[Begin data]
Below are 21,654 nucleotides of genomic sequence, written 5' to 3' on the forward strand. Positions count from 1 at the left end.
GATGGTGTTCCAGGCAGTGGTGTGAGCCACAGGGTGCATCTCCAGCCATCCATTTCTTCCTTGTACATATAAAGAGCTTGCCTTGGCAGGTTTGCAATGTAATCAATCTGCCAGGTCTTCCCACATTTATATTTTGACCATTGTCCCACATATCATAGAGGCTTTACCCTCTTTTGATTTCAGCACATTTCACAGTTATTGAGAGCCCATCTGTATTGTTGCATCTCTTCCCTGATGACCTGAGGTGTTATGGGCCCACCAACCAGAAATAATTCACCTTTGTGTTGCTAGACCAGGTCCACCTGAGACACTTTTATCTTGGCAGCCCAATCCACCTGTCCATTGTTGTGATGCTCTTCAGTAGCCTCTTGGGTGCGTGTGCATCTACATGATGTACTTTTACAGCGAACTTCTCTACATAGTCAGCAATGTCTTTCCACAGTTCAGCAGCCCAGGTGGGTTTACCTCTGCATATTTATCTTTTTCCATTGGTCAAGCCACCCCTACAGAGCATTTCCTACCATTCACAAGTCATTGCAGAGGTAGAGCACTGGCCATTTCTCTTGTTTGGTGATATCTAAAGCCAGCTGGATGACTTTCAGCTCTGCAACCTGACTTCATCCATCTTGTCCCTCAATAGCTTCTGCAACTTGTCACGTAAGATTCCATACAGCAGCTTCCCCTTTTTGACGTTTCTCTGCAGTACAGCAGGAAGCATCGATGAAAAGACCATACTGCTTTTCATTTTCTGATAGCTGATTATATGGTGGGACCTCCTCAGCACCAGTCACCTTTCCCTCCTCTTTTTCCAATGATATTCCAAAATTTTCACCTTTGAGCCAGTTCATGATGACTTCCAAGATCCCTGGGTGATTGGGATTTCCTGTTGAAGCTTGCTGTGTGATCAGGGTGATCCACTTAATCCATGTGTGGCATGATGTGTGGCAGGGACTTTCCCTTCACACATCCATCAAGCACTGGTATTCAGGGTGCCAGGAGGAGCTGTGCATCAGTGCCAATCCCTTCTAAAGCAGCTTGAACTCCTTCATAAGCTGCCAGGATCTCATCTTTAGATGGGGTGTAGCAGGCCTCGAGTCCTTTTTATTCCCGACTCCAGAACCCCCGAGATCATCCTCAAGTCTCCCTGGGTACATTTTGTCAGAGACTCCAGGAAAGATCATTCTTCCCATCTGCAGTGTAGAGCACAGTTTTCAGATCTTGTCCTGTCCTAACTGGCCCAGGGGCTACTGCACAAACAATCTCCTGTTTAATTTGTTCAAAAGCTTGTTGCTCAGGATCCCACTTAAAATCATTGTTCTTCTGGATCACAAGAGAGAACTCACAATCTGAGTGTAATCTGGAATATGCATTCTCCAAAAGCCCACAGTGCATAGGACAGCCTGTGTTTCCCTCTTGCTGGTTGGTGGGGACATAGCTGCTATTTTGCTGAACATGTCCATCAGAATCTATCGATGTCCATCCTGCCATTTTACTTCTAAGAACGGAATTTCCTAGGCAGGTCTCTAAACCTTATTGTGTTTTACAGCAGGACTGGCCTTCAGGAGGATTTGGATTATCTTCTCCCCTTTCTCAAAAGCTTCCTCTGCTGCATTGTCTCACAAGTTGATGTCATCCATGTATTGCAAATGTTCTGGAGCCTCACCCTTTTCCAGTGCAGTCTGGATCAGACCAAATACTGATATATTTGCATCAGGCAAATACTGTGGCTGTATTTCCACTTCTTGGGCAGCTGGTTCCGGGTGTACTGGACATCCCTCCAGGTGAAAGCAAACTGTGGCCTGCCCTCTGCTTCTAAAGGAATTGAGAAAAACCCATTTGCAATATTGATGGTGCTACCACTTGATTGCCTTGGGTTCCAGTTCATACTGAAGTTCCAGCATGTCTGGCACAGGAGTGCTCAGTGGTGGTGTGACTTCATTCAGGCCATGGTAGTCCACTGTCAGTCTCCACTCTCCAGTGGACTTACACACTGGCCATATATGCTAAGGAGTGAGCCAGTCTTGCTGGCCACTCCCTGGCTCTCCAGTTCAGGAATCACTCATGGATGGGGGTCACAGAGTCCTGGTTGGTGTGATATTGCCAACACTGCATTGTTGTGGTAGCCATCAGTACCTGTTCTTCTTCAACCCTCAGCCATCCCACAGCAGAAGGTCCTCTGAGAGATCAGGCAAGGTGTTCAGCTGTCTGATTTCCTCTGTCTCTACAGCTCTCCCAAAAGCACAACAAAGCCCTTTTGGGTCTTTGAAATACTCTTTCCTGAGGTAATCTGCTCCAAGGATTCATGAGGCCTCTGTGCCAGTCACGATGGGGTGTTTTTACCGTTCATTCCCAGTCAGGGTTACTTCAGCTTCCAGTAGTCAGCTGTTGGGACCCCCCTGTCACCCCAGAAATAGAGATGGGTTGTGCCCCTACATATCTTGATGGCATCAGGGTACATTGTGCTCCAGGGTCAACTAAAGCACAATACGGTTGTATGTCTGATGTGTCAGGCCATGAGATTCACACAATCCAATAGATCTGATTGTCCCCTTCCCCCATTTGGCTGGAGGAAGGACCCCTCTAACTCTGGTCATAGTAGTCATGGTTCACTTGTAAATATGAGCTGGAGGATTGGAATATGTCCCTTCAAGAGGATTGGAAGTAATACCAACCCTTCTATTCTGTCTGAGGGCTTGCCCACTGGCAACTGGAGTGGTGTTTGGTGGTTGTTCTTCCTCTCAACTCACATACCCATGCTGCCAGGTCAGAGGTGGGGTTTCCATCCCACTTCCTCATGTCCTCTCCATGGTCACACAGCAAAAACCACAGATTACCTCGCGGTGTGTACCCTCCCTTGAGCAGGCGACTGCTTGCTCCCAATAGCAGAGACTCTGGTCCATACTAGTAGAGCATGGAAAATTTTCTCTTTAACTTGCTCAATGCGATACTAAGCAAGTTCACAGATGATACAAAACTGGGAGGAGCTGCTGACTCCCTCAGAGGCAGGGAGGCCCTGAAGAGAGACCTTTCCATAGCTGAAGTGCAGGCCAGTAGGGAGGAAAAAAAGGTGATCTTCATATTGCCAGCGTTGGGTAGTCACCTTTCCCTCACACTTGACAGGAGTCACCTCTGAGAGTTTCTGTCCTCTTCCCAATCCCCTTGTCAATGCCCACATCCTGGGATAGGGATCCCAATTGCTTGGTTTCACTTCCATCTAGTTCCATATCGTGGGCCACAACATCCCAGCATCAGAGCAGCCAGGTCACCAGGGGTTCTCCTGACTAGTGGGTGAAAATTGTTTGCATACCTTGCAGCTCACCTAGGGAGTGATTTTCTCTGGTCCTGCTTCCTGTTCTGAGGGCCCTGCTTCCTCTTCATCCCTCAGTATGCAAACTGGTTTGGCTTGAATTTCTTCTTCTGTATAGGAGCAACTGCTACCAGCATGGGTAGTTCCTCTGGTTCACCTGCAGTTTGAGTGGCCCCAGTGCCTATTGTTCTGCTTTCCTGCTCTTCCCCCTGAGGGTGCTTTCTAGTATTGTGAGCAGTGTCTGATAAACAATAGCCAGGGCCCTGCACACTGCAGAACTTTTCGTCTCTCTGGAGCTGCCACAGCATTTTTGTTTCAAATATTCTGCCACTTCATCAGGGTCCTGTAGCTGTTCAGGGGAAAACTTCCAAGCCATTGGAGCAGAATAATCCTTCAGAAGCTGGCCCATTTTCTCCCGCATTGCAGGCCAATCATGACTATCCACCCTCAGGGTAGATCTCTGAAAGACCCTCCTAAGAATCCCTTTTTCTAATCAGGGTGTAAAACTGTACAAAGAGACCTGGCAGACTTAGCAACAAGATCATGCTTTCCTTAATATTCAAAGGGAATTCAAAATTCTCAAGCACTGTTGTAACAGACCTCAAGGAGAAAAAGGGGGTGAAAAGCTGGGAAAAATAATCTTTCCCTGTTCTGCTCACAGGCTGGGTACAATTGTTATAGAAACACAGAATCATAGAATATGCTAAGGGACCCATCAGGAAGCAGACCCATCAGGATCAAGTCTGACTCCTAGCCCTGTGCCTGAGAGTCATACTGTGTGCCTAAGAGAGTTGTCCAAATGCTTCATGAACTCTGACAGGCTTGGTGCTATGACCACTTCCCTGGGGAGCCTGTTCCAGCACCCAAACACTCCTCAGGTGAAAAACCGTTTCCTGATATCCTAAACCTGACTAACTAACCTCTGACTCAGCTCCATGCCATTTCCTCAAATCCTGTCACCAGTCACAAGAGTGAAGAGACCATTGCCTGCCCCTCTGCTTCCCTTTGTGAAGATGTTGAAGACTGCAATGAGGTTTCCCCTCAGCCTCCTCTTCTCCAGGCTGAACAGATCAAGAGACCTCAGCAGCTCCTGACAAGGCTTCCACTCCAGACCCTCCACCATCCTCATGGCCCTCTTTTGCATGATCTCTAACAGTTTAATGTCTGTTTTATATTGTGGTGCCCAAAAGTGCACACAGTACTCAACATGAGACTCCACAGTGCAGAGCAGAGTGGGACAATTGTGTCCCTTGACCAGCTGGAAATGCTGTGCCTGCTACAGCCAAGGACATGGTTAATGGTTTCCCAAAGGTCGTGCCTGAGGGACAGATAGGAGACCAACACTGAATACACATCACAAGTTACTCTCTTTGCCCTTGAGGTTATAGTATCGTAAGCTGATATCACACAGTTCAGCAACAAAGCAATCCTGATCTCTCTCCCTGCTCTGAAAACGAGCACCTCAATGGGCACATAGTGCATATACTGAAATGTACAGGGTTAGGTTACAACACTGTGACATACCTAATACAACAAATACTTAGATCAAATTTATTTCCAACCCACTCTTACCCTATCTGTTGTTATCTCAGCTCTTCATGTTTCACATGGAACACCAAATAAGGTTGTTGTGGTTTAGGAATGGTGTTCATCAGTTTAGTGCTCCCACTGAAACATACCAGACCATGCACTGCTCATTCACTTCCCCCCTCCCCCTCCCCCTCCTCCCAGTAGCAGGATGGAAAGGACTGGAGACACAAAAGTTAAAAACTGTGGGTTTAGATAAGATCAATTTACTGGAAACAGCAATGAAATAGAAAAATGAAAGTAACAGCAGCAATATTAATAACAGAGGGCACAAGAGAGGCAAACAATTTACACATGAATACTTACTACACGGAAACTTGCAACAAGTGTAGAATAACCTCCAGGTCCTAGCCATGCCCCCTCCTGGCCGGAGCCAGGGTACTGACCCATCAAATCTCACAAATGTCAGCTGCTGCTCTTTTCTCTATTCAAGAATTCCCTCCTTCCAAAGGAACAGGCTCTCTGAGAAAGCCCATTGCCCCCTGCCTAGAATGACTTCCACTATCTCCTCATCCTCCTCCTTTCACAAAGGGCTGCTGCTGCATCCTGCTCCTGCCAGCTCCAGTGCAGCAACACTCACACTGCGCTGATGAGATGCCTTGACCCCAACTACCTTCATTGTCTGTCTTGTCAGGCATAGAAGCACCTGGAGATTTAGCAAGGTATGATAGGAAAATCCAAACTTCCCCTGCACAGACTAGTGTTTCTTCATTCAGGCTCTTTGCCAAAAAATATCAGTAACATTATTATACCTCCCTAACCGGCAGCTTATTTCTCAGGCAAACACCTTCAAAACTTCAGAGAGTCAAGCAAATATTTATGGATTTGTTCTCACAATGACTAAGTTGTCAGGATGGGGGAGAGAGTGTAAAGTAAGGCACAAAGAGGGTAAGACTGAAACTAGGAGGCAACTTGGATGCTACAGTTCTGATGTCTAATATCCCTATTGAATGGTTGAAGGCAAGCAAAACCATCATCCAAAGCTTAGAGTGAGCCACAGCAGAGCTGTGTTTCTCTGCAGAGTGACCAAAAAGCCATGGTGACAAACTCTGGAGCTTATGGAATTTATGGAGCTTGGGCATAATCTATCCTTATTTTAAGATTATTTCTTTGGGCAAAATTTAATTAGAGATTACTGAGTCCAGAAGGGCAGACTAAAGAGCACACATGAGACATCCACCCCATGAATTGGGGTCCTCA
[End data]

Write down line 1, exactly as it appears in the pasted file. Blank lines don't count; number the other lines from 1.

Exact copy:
Below are 21,654 nucleotides of genomic sequence, written 5' to 3' on the forward strand. Positions count from 1 at the left end.